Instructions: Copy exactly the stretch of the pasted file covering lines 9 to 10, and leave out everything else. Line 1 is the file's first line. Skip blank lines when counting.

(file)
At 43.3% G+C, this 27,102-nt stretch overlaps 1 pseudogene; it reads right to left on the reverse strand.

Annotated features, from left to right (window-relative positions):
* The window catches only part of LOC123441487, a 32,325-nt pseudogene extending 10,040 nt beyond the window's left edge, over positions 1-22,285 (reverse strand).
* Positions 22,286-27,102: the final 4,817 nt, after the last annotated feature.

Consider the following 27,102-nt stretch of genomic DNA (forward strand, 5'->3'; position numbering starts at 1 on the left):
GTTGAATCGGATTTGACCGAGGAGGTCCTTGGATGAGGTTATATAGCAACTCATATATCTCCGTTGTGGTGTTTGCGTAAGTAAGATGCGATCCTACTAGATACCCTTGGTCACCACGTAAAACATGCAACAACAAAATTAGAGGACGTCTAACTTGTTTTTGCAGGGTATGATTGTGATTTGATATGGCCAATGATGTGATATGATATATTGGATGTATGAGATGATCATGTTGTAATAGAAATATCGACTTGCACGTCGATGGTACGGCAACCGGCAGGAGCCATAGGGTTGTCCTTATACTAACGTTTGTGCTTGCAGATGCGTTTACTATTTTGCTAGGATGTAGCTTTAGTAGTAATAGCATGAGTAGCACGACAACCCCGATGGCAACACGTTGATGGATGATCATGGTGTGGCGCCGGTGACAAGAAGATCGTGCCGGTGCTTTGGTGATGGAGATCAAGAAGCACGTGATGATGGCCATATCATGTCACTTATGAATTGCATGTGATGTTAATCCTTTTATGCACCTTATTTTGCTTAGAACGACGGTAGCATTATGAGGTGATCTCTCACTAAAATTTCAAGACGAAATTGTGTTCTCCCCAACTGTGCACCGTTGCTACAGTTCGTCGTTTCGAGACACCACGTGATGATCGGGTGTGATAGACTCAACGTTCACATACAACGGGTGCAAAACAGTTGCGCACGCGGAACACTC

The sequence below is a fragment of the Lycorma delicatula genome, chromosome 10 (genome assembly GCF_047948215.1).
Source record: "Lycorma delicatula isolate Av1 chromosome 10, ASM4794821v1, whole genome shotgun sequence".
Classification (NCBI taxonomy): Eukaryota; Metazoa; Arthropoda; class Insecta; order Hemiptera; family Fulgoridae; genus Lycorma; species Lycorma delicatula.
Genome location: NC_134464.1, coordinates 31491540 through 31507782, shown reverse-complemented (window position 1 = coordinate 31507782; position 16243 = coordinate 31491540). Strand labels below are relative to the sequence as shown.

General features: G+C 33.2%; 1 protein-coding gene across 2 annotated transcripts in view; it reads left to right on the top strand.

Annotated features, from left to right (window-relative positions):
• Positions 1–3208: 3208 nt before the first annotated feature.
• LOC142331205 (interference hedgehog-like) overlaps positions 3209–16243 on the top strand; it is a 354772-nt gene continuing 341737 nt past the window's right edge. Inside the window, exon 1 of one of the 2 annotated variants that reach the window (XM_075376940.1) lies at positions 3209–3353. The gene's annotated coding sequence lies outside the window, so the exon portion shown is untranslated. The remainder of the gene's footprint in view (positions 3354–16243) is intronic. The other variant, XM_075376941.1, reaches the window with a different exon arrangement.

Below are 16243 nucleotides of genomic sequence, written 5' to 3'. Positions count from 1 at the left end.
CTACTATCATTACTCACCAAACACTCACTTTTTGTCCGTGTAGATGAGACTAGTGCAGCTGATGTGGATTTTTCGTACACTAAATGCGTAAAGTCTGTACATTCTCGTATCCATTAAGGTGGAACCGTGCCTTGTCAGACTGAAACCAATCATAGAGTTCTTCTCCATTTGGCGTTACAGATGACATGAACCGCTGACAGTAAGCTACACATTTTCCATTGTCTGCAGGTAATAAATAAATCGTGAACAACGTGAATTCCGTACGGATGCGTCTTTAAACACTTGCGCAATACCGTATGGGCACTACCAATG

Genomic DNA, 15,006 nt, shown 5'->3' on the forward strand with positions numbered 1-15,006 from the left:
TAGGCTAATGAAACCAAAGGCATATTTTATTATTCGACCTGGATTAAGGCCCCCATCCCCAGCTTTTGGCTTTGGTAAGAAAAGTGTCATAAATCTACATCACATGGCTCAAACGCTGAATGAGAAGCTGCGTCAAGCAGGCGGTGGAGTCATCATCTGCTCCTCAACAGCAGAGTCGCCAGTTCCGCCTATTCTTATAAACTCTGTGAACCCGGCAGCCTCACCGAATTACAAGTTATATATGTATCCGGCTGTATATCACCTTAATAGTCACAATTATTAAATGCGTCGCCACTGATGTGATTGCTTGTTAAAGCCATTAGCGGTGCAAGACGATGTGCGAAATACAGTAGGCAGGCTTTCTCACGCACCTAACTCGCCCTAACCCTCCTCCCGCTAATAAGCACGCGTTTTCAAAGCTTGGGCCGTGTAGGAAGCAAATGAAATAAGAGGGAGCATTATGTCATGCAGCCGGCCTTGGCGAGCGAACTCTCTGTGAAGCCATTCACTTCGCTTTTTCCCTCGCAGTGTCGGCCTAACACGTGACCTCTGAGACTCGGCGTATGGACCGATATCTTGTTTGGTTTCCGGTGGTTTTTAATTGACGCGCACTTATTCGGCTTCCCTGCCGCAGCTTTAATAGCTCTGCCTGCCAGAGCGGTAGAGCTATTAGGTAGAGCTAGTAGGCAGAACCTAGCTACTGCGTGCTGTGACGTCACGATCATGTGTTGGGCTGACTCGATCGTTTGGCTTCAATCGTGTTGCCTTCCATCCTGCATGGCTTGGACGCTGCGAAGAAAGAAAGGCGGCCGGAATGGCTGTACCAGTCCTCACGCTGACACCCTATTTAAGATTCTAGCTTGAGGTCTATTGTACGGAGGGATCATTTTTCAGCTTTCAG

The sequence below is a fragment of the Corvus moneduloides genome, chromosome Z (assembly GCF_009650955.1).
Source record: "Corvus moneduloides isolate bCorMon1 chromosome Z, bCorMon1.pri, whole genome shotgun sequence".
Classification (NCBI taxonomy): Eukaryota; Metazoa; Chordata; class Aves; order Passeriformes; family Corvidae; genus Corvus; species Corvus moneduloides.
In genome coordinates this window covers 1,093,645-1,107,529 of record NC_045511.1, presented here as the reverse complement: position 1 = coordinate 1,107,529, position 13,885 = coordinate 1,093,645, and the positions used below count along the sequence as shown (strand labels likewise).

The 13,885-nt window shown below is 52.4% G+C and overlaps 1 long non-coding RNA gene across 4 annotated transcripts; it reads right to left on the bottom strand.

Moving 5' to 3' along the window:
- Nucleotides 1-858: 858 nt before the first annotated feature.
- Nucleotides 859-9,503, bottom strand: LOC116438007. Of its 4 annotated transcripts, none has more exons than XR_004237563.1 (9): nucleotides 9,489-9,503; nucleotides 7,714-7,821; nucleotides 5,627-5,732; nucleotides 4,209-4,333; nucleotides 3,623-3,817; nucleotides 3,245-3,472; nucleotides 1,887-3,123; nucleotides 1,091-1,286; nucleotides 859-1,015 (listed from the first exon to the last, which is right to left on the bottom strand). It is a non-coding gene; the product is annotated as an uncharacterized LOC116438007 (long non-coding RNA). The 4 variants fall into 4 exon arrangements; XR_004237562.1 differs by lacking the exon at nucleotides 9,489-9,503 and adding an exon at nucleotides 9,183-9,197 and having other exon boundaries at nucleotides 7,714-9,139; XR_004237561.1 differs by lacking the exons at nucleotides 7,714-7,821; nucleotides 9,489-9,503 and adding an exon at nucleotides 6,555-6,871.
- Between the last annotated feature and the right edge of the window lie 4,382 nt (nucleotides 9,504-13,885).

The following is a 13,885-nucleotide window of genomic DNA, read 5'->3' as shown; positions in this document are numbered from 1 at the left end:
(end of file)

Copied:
Classification (NCBI taxonomy): Eukaryota; Metazoa; Arthropoda; class Insecta; order Hemiptera; family Fulgoridae; genus Lycorma; species Lycorma delicatula.
Genome location: NC_134464.1, coordinates 31491540 through 31507782, shown reverse-complemented (window position 1 = coordinate 31507782; position 16243 = coordinate 31491540). Strand labels below are relative to the sequence as shown.